Shock before and after pictures show how water supply at crucial Lake Powell has dried up amid climate crisis

Reservoir could stop generating hydropower for millions soon

Josh Marcus
San Francisco
Saturday 02 April 2022 00:21
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Low water levels on Lake Powell raises concerns over electricity

The climate crisis is happening all around us, all the time, but few places illustrate its dramatic effects better than Arizona’s red rock Lake Powell, the second-largest man-made reservoir in the country, which supplies water and power to millions throughout the West.

The reservoir is only about 24 per cent full, the lowest level since 1963, when the reservoir was created alongside the Glen Canyon Dam to serve as the West’s water “bank account.”

Photos of iconic sites at the reservoir, including Lone Rock Beach, now show sandy lake bed with dried up plants which have appeared in the span of just a year.

What’s underway at Lake Powell, however, is far from just a shocking image.

The reservoir supplies more than 40 million people across seven US states, multiple tribal nations, and Mexico with water for irrigation and drinking.

The falling lake levels, thanks in large part to the climate change-inflected “megadrought” causing the driest conditions in over 1,000 years, are threatening to suspend hydropower derived from the reservoir too.

In mid-March, water levels fell below 3525 feet (1075 m), just 35 ft (11m) the “minimum power pool” waterline needed to continue moving the turbines at the Glen Canyon Powerplant, which supplies low-cost energy to 5 million people across Arizona, Colorado, Nebraska, Nevada, New Mexico, Utah, and Wyoming.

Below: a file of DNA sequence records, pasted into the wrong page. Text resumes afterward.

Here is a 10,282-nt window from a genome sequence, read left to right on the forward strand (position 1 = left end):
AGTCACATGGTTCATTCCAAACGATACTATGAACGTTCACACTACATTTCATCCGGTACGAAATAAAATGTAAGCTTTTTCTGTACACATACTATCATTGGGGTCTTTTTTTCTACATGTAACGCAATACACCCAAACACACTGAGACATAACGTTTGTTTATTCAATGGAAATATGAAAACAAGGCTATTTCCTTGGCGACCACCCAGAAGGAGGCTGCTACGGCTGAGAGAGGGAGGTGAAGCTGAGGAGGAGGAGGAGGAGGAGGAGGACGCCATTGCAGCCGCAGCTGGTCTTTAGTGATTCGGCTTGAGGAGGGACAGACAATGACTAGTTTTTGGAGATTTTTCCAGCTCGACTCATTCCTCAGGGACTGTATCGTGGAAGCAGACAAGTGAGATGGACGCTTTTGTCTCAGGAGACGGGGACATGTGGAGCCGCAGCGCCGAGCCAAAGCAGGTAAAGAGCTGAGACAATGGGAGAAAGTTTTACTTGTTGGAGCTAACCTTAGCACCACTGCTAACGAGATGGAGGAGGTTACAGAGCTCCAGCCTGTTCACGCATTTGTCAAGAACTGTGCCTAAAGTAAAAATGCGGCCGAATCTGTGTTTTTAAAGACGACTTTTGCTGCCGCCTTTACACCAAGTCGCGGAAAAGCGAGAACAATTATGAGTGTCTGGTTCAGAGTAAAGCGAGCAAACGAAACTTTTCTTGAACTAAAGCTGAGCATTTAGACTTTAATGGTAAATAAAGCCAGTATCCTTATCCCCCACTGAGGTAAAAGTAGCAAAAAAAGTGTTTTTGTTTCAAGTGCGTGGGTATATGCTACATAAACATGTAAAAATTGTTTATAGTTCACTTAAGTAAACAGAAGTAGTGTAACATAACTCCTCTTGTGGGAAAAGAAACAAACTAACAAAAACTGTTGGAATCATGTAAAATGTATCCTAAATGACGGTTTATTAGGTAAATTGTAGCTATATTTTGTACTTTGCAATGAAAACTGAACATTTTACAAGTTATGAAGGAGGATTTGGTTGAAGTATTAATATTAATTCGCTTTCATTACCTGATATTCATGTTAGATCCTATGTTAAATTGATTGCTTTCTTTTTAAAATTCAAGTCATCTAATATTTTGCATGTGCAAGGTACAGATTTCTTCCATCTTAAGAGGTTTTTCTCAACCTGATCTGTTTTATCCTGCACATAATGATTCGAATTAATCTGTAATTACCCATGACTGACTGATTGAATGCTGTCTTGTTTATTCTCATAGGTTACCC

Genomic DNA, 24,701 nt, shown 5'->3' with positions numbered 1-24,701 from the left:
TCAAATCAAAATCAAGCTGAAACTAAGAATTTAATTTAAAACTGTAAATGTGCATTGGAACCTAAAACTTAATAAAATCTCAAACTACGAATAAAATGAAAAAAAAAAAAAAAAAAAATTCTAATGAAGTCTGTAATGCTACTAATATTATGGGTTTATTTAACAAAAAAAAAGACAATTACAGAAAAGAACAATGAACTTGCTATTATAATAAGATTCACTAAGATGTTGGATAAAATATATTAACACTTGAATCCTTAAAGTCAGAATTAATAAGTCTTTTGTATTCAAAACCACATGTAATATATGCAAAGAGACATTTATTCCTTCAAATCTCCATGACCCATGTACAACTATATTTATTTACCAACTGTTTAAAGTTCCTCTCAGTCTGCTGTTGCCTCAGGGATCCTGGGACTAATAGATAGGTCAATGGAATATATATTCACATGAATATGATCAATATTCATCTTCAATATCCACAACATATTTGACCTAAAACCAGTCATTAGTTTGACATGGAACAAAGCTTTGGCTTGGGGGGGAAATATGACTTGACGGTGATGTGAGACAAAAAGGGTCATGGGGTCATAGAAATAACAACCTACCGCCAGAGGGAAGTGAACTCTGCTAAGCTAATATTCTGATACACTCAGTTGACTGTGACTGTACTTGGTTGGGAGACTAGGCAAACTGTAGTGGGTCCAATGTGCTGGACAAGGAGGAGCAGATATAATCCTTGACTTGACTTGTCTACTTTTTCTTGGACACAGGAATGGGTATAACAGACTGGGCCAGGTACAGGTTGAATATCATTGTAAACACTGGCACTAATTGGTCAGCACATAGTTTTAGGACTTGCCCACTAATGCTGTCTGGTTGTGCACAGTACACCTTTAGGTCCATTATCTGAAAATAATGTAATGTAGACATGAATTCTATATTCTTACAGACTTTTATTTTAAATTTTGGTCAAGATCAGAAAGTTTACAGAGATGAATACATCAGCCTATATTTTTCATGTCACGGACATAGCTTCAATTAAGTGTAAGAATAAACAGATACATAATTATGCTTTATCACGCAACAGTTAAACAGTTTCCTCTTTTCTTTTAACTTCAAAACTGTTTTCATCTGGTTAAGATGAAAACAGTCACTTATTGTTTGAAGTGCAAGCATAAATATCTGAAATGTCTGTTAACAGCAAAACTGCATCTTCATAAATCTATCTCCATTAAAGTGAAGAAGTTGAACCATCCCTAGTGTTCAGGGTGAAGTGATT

Officials from the US Bureau of Reclamation expect water levels to bounce back somehow with snow melt from the Rockies, but caution far more needs to be done in the long term.

“Spring runoff will resolve the deficit in the short term,” Wayne Pullan, regional director for the bureau, told The Associated Press. “However, our work is not done.”

Arizona, Nevada, California, and Mexico have all implemented mandatory and voluntary water cuts in response to the ongoing crisis.

The Navajo nation’s Tribal Utility Authority, one of 50 tribal energy suppliers who rely on the dam, has said it will invest $4.5m in alternative energy sources.

The Reclamation Bureau has also diverted waters from reservoirs in Wyoming.

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